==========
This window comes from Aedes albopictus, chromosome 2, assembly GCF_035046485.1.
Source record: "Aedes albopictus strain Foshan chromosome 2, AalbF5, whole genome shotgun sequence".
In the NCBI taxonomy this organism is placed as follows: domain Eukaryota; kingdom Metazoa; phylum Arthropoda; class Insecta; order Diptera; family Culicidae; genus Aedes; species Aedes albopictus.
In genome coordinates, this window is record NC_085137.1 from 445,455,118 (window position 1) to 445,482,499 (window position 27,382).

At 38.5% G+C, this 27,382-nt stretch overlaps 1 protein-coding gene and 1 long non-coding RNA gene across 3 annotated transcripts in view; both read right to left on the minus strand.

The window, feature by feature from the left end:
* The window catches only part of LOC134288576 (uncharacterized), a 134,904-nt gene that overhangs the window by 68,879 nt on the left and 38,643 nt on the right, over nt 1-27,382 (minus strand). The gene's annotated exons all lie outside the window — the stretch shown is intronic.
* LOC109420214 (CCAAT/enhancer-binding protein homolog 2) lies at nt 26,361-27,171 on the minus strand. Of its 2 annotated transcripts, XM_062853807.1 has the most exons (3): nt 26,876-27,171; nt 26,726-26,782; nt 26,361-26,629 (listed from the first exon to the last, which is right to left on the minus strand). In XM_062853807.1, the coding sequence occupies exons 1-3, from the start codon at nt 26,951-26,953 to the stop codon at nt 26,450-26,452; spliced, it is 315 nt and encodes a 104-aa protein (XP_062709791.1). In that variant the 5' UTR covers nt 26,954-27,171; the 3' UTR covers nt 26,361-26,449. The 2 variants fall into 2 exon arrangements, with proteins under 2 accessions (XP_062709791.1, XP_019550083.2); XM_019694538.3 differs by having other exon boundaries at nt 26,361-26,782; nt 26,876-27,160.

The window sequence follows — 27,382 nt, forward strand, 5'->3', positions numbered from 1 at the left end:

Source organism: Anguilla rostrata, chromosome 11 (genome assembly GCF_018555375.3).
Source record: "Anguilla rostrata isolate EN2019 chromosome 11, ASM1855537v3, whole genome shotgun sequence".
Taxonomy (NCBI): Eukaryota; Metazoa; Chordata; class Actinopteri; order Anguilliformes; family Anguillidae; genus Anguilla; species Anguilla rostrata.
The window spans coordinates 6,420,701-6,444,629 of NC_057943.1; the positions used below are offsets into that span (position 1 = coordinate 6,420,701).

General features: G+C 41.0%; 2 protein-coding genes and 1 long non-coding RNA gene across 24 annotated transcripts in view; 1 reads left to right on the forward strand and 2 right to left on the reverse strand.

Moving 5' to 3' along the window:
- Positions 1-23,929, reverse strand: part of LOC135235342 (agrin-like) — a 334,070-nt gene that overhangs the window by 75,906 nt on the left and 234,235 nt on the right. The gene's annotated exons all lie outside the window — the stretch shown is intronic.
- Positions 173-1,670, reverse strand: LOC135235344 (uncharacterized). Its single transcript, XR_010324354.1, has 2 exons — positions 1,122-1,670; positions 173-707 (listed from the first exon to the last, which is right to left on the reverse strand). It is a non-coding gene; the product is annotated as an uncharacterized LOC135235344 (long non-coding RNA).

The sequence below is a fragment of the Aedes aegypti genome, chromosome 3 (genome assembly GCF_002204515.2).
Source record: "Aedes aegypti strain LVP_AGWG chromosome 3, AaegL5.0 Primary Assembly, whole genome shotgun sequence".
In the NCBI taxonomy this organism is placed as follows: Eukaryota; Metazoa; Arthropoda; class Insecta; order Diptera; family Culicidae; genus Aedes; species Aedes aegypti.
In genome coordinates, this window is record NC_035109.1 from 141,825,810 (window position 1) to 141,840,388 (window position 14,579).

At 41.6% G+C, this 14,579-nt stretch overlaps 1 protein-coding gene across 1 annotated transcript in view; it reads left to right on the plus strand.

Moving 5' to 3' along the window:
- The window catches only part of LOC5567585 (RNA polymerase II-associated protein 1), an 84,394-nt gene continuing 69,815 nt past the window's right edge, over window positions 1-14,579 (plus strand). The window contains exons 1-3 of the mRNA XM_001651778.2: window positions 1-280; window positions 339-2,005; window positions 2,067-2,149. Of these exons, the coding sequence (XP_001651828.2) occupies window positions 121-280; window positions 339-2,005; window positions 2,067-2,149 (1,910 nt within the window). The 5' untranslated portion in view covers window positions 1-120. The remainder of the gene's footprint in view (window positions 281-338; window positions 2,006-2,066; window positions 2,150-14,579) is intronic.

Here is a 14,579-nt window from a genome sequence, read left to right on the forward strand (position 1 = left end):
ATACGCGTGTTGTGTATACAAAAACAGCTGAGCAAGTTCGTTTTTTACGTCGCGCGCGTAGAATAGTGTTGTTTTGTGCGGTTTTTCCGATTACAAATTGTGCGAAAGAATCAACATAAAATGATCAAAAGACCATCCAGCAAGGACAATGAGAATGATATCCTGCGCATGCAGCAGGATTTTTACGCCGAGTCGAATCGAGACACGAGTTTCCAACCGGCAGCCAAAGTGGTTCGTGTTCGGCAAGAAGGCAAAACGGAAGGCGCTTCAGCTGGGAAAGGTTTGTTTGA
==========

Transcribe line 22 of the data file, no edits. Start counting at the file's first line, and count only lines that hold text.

At 41.6% G+C, this 14,579-nt stretch overlaps 1 protein-coding gene across 1 annotated transcript in view; it reads left to right on the plus strand.